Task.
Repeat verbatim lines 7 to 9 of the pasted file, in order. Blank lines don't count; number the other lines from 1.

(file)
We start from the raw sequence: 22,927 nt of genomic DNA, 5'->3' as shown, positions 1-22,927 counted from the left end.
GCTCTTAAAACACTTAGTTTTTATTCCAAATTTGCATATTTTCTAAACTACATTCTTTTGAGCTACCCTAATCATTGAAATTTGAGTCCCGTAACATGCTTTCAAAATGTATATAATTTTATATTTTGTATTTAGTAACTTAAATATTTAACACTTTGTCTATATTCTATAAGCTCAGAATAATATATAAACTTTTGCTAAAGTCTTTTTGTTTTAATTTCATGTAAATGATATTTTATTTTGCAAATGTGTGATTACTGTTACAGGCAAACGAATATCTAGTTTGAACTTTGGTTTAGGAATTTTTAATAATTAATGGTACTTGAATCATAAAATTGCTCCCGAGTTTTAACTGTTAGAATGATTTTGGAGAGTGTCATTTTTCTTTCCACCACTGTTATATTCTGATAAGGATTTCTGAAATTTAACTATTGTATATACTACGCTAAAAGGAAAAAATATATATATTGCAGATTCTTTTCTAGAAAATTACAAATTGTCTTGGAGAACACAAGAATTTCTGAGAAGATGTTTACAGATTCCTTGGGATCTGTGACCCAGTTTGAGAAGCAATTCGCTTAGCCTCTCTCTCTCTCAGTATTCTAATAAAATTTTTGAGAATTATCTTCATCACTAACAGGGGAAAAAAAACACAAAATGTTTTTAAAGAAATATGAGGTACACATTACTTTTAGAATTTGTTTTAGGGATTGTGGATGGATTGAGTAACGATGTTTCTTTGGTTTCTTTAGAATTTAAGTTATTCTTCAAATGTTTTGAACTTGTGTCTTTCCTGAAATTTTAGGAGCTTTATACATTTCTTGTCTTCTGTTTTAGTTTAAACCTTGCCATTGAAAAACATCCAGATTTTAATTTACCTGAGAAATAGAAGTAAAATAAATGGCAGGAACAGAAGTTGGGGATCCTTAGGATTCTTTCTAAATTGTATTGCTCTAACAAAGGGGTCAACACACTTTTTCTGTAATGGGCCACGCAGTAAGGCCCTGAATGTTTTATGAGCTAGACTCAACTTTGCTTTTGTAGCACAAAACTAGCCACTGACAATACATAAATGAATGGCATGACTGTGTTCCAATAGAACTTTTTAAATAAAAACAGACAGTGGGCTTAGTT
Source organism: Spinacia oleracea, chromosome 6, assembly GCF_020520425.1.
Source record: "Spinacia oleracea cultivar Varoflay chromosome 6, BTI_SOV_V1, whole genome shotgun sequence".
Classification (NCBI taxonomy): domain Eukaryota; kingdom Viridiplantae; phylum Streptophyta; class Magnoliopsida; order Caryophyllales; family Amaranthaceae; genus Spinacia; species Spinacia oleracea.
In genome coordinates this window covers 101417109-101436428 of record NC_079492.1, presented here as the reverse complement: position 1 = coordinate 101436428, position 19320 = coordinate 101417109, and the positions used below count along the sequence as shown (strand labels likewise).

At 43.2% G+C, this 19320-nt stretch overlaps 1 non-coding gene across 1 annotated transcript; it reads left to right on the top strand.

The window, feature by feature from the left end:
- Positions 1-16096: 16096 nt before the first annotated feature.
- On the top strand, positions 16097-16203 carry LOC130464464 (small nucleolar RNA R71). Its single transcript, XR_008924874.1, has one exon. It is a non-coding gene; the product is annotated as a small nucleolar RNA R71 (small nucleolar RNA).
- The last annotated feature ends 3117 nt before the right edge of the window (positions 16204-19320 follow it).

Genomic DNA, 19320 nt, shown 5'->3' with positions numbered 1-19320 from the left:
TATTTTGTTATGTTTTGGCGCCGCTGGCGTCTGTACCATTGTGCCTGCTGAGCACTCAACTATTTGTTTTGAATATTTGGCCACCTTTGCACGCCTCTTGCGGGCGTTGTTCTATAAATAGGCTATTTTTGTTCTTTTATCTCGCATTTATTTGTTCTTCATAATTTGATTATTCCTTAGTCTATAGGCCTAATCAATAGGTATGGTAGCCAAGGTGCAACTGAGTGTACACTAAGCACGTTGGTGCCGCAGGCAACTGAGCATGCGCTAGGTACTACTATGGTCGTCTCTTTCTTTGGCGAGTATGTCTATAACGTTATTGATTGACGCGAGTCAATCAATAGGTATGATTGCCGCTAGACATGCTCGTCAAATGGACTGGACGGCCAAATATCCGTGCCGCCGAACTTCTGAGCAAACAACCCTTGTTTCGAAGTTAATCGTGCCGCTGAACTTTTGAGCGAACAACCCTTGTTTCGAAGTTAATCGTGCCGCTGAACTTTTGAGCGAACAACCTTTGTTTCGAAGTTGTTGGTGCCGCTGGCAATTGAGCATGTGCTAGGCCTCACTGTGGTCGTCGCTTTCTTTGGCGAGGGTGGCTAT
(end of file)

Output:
At 43.2% G+C, this 19320-nt stretch overlaps 1 non-coding gene across 1 annotated transcript; it reads left to right on the top strand.

The window, feature by feature from the left end:
- Positions 1-16096: 16096 nt before the first annotated feature.